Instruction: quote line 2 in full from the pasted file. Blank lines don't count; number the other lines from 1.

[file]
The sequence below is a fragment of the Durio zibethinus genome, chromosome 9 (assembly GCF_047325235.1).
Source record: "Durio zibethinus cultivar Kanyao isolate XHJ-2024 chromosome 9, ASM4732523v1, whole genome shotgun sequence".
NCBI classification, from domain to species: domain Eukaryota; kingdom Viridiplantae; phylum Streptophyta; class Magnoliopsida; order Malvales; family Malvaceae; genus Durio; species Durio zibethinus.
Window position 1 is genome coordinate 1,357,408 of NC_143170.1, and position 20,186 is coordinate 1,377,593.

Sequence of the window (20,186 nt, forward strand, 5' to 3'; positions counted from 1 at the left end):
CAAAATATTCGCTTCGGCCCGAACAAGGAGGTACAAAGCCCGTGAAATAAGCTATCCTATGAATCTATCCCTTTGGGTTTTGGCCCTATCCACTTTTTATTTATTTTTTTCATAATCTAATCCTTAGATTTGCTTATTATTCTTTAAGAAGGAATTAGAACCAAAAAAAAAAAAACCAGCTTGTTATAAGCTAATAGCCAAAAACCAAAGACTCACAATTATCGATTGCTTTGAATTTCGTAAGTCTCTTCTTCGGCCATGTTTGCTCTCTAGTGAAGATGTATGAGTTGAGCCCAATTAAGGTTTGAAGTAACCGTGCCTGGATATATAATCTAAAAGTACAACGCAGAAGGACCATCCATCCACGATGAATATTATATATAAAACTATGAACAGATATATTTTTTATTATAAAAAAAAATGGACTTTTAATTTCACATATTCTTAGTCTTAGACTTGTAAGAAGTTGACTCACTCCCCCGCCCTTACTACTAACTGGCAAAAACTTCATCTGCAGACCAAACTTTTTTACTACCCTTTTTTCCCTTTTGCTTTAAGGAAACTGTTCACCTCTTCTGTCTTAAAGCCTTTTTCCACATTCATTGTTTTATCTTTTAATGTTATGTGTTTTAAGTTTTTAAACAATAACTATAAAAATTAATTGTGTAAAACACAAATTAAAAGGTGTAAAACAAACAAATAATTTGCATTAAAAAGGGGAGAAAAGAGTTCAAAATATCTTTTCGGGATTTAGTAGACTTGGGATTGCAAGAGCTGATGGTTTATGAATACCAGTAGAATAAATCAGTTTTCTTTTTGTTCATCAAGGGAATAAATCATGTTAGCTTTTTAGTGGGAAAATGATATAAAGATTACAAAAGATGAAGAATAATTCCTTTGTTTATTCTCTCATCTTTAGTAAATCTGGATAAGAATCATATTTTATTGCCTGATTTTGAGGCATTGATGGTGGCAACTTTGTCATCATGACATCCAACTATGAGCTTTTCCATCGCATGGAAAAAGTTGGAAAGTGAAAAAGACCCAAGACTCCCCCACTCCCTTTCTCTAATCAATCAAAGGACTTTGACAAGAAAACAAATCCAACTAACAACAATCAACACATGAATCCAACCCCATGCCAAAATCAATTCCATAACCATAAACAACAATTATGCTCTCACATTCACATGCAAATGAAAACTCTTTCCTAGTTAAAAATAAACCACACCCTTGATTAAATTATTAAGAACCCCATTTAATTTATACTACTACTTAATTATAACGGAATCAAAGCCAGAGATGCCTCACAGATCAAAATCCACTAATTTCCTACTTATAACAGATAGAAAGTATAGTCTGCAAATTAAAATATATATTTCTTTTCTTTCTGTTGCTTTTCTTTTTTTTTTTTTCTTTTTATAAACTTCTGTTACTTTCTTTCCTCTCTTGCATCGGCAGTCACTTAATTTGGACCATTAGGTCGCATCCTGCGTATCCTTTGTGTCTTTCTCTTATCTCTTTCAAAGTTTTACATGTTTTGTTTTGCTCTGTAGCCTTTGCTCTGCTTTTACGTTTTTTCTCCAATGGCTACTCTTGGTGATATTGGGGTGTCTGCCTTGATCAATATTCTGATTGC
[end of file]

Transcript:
Source record: "Durio zibethinus cultivar Kanyao isolate XHJ-2024 chromosome 9, ASM4732523v1, whole genome shotgun sequence".